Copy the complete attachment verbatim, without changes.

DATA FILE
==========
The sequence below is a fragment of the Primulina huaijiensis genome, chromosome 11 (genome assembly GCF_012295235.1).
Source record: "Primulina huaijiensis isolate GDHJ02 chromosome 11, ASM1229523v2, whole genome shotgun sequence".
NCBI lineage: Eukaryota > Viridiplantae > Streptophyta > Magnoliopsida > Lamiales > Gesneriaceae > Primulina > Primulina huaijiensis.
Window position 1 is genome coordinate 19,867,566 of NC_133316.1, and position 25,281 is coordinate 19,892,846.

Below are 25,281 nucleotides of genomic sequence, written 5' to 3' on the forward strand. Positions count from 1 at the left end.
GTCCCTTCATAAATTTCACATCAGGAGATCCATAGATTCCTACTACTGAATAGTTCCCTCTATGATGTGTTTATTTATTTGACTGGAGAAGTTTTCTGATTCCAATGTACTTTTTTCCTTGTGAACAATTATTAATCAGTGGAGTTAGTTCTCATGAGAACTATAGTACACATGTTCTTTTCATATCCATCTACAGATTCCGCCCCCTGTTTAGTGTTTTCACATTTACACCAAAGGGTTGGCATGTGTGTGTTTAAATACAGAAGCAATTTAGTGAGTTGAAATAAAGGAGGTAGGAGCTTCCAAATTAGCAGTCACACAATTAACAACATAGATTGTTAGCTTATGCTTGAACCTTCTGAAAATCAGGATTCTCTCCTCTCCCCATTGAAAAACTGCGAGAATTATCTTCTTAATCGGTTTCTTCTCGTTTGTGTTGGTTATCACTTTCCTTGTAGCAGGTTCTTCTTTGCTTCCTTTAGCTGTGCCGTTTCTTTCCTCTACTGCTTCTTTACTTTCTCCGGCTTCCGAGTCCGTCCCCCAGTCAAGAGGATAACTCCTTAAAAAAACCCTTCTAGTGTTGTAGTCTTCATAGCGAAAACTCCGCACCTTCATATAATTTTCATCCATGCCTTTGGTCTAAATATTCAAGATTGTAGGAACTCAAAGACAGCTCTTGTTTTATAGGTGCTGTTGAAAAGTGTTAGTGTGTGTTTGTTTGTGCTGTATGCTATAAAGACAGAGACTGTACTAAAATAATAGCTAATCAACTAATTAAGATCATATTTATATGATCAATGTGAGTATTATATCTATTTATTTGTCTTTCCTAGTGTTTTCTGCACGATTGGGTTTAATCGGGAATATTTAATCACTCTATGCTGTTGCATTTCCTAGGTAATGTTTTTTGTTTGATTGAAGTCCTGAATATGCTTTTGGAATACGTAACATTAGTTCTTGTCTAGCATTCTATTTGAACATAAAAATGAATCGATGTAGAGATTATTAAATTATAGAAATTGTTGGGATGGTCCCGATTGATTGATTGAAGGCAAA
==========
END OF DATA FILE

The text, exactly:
The sequence below is a fragment of the Primulina huaijiensis genome, chromosome 11 (genome assembly GCF_012295235.1).
Source record: "Primulina huaijiensis isolate GDHJ02 chromosome 11, ASM1229523v2, whole genome shotgun sequence".
NCBI lineage: Eukaryota > Viridiplantae > Streptophyta > Magnoliopsida > Lamiales > Gesneriaceae > Primulina > Primulina huaijiensis.
Window position 1 is genome coordinate 19,867,566 of NC_133316.1, and position 25,281 is coordinate 19,892,846.

Below are 25,281 nucleotides of genomic sequence, written 5' to 3' on the forward strand. Positions count from 1 at the left end.
GTCCCTTCATAAATTTCACATCAGGAGATCCATAGATTCCTACTACTGAATAGTTCCCTCTATGATGTGTTTATTTATTTGACTGGAGAAGTTTTCTGATTCCAATGTACTTTTTTCCTTGTGAACAATTATTAATCAGTGGAGTTAGTTCTCATGAGAACTATAGTACACATGTTCTTTTCATATCCATCTACAGATTCCGCCCCCTGTTTAGTGTTTTCACATTTACACCAAAGGGTTGGCATGTGTGTGTTTAAATACAGAAGCAATTTAGTGAGTTGAAATAAAGGAGGTAGGAGCTTCCAAATTAGCAGTCACACAATTAACAACATAGATTGTTAGCTTATGCTTGAACCTTCTGAAAATCAGGATTCTCTCCTCTCCCCATTGAAAAACTGCGAGAATTATCTTCTTAATCGGTTTCTTCTCGTTTGTGTTGGTTATCACTTTCCTTGTAGCAGGTTCTTCTTTGCTTCCTTTAGCTGTGCCGTTTCTTTCCTCTACTGCTTCTTTACTTTCTCCGGCTTCCGAGTCCGTCCCCCAGTCAAGAGGATAACTCCTTAAAAAAACCCTTCTAGTGTTGTAGTCTTCATAGCGAAAACTCCGCACCTTCATATAATTTTCATCCATGCCTTTGGTCTAAATATTCAAGATTGTAGGAACTCAAAGACAGCTCTTGTTTTATAGGTGCTGTTGAAAAGTGTTAGTGTGTGTTTGTTTGTGCTGTATGCTATAAAGACAGAGACTGTACTAAAATAATAGCTAATCAACTAATTAAGATCATATTTATATGATCAATGTGAGTATTATATCTATTTATTTGTCTTTCCTAGTGTTTTCTGCACGATTGGGTTTAATCGGGAATATTTAATCACTCTATGCTGTTGCATTTCCTAGGTAATGTTTTTTGTTTGATTGAAGTCCTGAATATGCTTTTGGAATACGTAACATTAGTTCTTGTCTAGCATTCTATTTGAACATAAAAATGAATCGATGTAGAGATTATTAAATTATAGAAATTGTTGGGATGGTCCCGATTGATTGATTGAAGGCAAA